Lost, One More Time

One thing I didn’t mention was how brilliant and simple it was for the writers to turn the Man in Black back into a human being after the Uncorking. It’s something I never considered, that he could in fact become human once again, almost like a curse being lifted (same with Richard and his immortality). Lost has been brilliant in the way it brings out these simple explanations — like Desmond bringing down the plane.

That’s what I thought was missing in the last fifteen minutes. When Jack had his “I see dead people, and the deadest person of all is me” moment, I was sorely disappointed. Perhaps I was expecting more science fiction and less ethereality;  after all, my favorite season of the show was the fifth, when there was all that time traveling.

I think I would’ve been happier if the two timelines merged, or if Jack sacrificed himself so the second timeline could become reality, or something. What was finally left on the screen just didn’t do it for me.

Cuse and Lindelof tried their best. They also made it very clear that the show was about the characters and not the mysteries, but that’s where they’re wrong. Lost was about great characters in a great mystery. They absolutely knocked the character part out of the park. Not so much with the mystery.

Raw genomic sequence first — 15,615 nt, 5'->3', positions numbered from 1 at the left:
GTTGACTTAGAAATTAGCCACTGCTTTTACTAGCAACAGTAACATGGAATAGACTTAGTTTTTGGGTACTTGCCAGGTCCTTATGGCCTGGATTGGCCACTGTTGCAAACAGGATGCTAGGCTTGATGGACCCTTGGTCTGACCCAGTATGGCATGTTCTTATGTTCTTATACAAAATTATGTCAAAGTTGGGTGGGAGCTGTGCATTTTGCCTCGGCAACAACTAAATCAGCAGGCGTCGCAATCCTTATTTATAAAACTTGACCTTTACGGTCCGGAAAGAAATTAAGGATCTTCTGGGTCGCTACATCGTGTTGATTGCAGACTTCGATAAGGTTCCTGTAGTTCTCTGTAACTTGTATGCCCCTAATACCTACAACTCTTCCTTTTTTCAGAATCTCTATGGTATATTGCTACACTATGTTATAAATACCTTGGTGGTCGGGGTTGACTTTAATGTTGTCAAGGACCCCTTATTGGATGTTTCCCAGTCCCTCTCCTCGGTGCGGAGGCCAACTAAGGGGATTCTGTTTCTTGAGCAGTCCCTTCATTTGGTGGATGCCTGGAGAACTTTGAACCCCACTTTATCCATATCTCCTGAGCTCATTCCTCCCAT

Just to clarify: I had no beef whatsoever with the island’s mythology. It was handled nicely, all the way through, especially the Richard Alpert story. I wasn’t looking for any explanation of any kind for the light and the cork and whatever; I’m completely satisfied in that regard. It’s just the alternate timeline that was the problem, but it’s a pretty significant problem, since it was a large component of the final season.

In the end, I was just looking for something more clever to tie the two timelines together. The showrunners didn’t deliver.

Print Friendly, PDF & Email

Leave a Reply

Your email address will not be published. Required fields are marked *

This site uses Akismet to reduce spam. Learn how your comment data is processed.